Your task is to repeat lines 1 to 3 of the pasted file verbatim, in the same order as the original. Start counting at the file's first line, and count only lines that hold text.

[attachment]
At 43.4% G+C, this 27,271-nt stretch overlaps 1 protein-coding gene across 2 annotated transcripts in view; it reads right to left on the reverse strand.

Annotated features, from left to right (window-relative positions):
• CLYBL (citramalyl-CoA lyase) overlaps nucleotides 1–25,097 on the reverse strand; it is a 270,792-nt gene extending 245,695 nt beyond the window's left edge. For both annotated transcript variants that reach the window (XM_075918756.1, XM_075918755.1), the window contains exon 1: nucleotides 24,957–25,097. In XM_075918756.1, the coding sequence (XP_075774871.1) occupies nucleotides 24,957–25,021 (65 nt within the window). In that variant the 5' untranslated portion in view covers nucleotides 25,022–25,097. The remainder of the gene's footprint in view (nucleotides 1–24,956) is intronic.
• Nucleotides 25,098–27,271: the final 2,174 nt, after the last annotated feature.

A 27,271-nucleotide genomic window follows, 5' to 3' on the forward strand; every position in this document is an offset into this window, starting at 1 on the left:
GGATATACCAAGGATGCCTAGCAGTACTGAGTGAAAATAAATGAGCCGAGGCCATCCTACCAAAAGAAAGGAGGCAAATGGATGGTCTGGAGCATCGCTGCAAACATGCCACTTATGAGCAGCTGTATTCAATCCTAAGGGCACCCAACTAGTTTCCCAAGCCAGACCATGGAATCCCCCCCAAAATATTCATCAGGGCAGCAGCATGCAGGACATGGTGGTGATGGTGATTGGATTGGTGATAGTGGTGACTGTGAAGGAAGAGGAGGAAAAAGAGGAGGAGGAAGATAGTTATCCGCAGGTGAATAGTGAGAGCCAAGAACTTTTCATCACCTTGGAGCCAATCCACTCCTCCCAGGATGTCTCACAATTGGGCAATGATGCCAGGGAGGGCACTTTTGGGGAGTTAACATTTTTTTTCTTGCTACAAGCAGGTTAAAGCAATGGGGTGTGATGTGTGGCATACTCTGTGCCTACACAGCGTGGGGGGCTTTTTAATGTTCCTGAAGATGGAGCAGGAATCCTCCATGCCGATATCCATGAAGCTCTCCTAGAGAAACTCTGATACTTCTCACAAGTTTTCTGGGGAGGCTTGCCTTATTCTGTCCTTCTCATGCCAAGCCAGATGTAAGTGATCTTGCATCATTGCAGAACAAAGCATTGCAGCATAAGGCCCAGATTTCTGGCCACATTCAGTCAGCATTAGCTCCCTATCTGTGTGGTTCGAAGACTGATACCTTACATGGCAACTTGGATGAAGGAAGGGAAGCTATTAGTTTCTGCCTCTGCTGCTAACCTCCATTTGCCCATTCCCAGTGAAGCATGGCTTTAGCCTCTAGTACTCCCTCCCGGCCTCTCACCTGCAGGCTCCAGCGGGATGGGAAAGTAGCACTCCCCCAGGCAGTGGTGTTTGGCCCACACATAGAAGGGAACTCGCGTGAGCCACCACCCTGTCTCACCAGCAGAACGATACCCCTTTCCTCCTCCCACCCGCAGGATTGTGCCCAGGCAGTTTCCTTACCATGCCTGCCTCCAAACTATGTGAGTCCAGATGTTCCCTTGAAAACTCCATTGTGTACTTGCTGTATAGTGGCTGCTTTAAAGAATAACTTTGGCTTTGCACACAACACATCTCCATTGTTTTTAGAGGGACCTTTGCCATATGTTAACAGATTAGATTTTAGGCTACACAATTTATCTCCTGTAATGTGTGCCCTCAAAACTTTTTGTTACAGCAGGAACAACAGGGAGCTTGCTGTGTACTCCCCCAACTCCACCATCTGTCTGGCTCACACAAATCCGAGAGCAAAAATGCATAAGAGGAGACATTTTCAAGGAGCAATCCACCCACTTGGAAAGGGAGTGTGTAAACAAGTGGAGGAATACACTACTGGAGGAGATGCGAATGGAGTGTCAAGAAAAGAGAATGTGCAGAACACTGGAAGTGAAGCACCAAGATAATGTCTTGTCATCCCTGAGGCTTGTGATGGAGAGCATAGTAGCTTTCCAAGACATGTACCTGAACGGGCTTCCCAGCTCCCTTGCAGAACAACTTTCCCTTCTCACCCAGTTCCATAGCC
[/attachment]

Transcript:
At 43.4% G+C, this 27,271-nt stretch overlaps 1 protein-coding gene across 2 annotated transcripts in view; it reads right to left on the reverse strand.

Annotated features, from left to right (window-relative positions):
• CLYBL (citramalyl-CoA lyase) overlaps nucleotides 1–25,097 on the reverse strand; it is a 270,792-nt gene extending 245,695 nt beyond the window's left edge. For both annotated transcript variants that reach the window (XM_075918756.1, XM_075918755.1), the window contains exon 1: nucleotides 24,957–25,097. In XM_075918756.1, the coding sequence (XP_075774871.1) occupies nucleotides 24,957–25,021 (65 nt within the window). In that variant the 5' untranslated portion in view covers nucleotides 25,022–25,097. The remainder of the gene's footprint in view (nucleotides 1–24,956) is intronic.